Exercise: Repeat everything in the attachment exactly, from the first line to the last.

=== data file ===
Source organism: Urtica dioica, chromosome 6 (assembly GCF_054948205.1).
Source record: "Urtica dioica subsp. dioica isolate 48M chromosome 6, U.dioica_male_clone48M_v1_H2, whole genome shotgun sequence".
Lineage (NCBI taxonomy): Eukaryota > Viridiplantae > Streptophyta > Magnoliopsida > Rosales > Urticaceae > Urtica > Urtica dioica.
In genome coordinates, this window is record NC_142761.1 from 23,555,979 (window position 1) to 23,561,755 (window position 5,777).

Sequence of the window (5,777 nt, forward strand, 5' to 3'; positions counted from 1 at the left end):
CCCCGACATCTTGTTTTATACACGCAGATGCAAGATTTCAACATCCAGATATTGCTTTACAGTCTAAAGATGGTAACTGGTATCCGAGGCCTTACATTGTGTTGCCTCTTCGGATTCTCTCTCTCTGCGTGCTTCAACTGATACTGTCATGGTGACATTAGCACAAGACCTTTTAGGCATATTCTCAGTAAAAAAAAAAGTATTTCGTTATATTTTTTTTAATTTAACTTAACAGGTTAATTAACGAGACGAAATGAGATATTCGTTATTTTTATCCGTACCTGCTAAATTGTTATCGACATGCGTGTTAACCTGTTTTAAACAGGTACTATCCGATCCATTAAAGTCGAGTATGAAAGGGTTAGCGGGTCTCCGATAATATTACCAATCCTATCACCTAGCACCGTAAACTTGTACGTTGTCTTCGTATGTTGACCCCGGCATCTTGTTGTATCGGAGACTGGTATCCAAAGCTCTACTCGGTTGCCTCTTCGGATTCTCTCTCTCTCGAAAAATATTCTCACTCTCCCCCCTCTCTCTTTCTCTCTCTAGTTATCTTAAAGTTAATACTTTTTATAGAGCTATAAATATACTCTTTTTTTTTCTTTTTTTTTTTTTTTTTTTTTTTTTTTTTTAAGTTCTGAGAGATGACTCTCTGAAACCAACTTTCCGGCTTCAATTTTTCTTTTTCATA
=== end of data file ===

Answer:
Source organism: Urtica dioica, chromosome 6 (assembly GCF_054948205.1).
Source record: "Urtica dioica subsp. dioica isolate 48M chromosome 6, U.dioica_male_clone48M_v1_H2, whole genome shotgun sequence".
Lineage (NCBI taxonomy): Eukaryota > Viridiplantae > Streptophyta > Magnoliopsida > Rosales > Urticaceae > Urtica > Urtica dioica.
In genome coordinates, this window is record NC_142761.1 from 23,555,979 (window position 1) to 23,561,755 (window position 5,777).

Sequence of the window (5,777 nt, forward strand, 5' to 3'; positions counted from 1 at the left end):
CCCCGACATCTTGTTTTATACACGCAGATGCAAGATTTCAACATCCAGATATTGCTTTACAGTCTAAAGATGGTAACTGGTATCCGAGGCCTTACATTGTGTTGCCTCTTCGGATTCTCTCTCTCTGCGTGCTTCAACTGATACTGTCATGGTGACATTAGCACAAGACCTTTTAGGCATATTCTCAGTAAAAAAAAAAGTATTTCGTTATATTTTTTTTAATTTAACTTAACAGGTTAATTAACGAGACGAAATGAGATATTCGTTATTTTTATCCGTACCTGCTAAATTGTTATCGACATGCGTGTTAACCTGTTTTAAACAGGTACTATCCGATCCATTAAAGTCGAGTATGAAAGGGTTAGCGGGTCTCCGATAATATTACCAATCCTATCACCTAGCACCGTAAACTTGTACGTTGTCTTCGTATGTTGACCCCGGCATCTTGTTGTATCGGAGACTGGTATCCAAAGCTCTACTCGGTTGCCTCTTCGGATTCTCTCTCTCTCGAAAAATATTCTCACTCTCCCCCCTCTCTCTTTCTCTCTCTAGTTATCTTAAAGTTAATACTTTTTATAGAGCTATAAATATACTCTTTTTTTTTCTTTTTTTTTTTTTTTTTTTTTTTTTTTTTTAAGTTCTGAGAGATGACTCTCTGAAACCAACTTTCCGGCTTCAATTTTTCTTTTTCATA